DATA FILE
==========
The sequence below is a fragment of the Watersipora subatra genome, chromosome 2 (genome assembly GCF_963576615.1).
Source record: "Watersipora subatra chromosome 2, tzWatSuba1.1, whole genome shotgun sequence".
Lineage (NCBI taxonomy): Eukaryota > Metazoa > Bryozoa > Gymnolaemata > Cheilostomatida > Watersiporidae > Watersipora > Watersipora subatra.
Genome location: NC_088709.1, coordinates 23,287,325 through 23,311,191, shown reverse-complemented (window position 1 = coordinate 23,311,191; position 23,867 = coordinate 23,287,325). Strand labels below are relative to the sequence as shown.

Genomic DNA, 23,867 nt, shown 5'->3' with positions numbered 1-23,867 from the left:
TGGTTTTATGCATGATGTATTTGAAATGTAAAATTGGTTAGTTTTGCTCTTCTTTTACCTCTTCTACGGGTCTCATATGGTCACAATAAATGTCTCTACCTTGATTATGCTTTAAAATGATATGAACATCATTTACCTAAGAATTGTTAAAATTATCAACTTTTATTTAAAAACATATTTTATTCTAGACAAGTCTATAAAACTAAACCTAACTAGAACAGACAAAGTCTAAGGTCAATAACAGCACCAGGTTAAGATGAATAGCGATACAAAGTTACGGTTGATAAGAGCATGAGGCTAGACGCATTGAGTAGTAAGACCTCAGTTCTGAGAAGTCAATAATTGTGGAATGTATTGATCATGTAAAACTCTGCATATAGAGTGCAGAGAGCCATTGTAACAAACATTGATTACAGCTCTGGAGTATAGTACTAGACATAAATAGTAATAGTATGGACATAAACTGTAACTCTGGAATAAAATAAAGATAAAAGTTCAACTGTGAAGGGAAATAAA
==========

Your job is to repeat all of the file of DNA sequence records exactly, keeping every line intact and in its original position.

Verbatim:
The sequence below is a fragment of the Watersipora subatra genome, chromosome 2 (genome assembly GCF_963576615.1).
Source record: "Watersipora subatra chromosome 2, tzWatSuba1.1, whole genome shotgun sequence".
Lineage (NCBI taxonomy): Eukaryota > Metazoa > Bryozoa > Gymnolaemata > Cheilostomatida > Watersiporidae > Watersipora > Watersipora subatra.
Genome location: NC_088709.1, coordinates 23,287,325 through 23,311,191, shown reverse-complemented (window position 1 = coordinate 23,311,191; position 23,867 = coordinate 23,287,325). Strand labels below are relative to the sequence as shown.

Genomic DNA, 23,867 nt, shown 5'->3' with positions numbered 1-23,867 from the left:
TGGTTTTATGCATGATGTATTTGAAATGTAAAATTGGTTAGTTTTGCTCTTCTTTTACCTCTTCTACGGGTCTCATATGGTCACAATAAATGTCTCTACCTTGATTATGCTTTAAAATGATATGAACATCATTTACCTAAGAATTGTTAAAATTATCAACTTTTATTTAAAAACATATTTTATTCTAGACAAGTCTATAAAACTAAACCTAACTAGAACAGACAAAGTCTAAGGTCAATAACAGCACCAGGTTAAGATGAATAGCGATACAAAGTTACGGTTGATAAGAGCATGAGGCTAGACGCATTGAGTAGTAAGACCTCAGTTCTGAGAAGTCAATAATTGTGGAATGTATTGATCATGTAAAACTCTGCATATAGAGTGCAGAGAGCCATTGTAACAAACATTGATTACAGCTCTGGAGTATAGTACTAGACATAAATAGTAATAGTATGGACATAAACTGTAACTCTGGAATAAAATAAAGATAAAAGTTCAACTGTGAAGGGAAATAAA